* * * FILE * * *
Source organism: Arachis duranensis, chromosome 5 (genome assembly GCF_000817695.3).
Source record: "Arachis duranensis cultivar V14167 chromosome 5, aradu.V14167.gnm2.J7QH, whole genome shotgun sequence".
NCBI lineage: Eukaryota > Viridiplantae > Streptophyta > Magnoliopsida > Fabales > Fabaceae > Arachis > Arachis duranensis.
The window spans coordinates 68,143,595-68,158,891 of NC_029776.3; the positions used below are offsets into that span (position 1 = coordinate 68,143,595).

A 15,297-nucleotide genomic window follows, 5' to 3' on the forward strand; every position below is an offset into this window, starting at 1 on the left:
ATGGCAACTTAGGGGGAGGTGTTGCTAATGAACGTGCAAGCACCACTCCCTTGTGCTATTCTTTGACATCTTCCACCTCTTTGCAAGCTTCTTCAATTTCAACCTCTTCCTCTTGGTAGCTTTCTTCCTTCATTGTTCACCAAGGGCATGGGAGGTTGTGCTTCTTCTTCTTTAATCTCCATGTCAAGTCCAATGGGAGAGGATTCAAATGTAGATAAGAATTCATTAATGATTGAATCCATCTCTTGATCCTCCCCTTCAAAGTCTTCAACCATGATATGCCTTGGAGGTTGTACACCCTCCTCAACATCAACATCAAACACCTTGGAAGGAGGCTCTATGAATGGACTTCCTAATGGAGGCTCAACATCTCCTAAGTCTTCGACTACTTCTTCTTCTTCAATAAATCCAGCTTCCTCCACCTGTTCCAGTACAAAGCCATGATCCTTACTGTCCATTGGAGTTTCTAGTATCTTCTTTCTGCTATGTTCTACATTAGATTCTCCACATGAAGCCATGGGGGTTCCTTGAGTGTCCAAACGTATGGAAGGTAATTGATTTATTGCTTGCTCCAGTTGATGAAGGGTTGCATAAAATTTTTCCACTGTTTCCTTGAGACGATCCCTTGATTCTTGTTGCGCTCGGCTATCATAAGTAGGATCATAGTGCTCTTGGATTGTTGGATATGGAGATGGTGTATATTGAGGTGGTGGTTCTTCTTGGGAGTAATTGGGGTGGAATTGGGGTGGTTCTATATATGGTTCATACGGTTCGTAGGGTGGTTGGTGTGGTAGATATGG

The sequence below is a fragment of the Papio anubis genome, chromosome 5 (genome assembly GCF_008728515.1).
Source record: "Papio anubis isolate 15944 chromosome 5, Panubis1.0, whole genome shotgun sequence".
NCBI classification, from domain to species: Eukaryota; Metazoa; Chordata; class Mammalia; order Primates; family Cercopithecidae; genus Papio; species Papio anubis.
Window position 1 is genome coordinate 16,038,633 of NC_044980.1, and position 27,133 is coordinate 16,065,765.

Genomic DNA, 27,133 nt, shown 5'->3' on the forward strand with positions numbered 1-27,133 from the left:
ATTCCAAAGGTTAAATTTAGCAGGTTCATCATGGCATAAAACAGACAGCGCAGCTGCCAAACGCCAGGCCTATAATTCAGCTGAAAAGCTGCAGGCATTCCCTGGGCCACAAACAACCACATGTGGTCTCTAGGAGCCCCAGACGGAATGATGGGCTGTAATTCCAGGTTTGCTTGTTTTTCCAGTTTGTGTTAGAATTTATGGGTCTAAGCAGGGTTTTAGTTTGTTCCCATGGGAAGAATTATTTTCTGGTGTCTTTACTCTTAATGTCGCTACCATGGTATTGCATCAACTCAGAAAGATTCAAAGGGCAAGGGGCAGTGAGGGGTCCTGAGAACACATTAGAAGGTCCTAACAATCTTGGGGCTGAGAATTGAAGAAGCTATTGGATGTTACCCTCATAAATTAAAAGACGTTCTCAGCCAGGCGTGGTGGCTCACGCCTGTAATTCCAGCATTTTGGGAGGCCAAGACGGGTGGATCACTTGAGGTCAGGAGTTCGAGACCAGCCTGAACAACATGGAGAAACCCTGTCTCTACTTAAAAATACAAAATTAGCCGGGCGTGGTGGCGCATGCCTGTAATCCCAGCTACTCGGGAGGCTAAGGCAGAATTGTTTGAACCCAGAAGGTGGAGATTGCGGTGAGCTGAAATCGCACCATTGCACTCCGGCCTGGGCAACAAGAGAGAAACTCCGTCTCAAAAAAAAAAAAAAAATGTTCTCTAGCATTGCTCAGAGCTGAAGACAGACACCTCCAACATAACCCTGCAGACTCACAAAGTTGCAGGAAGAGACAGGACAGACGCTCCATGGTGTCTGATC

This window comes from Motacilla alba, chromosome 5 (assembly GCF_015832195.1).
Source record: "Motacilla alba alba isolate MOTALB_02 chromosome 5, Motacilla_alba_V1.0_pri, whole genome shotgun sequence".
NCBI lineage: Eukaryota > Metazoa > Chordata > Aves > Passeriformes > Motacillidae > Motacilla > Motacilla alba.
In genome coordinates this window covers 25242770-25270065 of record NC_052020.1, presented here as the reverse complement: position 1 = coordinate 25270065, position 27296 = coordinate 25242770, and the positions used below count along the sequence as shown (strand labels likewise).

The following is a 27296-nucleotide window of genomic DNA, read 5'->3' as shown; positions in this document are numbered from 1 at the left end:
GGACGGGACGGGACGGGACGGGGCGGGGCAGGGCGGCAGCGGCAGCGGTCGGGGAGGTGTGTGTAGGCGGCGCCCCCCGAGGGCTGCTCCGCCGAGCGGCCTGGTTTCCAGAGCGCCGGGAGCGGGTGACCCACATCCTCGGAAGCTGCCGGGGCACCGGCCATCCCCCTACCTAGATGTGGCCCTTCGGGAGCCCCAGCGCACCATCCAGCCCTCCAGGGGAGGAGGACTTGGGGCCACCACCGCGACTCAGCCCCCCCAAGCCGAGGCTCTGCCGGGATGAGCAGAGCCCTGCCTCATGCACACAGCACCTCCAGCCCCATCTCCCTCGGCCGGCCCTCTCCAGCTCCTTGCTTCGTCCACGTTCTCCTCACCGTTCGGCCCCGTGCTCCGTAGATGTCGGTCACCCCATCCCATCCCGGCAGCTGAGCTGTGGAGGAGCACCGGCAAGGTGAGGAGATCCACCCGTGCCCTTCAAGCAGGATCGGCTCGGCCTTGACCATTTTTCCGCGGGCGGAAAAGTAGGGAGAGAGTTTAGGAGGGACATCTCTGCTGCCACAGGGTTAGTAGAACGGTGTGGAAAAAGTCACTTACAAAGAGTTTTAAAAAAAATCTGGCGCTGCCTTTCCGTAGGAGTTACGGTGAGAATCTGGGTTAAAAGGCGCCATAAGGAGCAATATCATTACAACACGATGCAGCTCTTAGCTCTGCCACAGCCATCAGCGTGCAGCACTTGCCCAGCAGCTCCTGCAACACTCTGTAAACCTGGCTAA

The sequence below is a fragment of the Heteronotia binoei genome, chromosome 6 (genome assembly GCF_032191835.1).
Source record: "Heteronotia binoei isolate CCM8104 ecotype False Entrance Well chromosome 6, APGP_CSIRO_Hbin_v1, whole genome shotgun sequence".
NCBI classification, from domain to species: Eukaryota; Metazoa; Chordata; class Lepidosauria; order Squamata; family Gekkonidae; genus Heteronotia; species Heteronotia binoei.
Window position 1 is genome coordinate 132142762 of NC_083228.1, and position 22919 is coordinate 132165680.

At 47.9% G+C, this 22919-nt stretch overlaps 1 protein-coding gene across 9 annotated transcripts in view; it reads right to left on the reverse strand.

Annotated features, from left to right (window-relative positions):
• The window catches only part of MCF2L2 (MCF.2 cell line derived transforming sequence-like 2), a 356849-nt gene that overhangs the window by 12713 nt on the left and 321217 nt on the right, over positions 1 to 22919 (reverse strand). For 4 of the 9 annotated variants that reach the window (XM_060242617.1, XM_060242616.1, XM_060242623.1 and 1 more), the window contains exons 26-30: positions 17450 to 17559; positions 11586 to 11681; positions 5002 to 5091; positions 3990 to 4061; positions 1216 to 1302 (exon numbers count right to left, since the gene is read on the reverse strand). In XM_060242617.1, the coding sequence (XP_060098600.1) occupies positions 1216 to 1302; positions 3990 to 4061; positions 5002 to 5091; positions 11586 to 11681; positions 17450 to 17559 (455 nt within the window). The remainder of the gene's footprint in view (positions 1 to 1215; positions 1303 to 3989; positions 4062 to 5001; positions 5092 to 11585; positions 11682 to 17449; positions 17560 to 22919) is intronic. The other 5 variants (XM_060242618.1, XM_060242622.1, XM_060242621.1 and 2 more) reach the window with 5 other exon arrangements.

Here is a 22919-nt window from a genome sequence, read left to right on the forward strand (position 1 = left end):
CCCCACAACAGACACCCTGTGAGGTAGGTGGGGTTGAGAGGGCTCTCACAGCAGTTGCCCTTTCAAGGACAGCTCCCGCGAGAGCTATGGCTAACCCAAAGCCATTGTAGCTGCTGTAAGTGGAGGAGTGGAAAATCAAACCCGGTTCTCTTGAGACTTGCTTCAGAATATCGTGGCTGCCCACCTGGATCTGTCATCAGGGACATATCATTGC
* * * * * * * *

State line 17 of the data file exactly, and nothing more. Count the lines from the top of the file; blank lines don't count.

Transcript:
The following is a 27296-nucleotide window of genomic DNA, read 5'->3' as shown; positions in this document are numbered from 1 at the left end: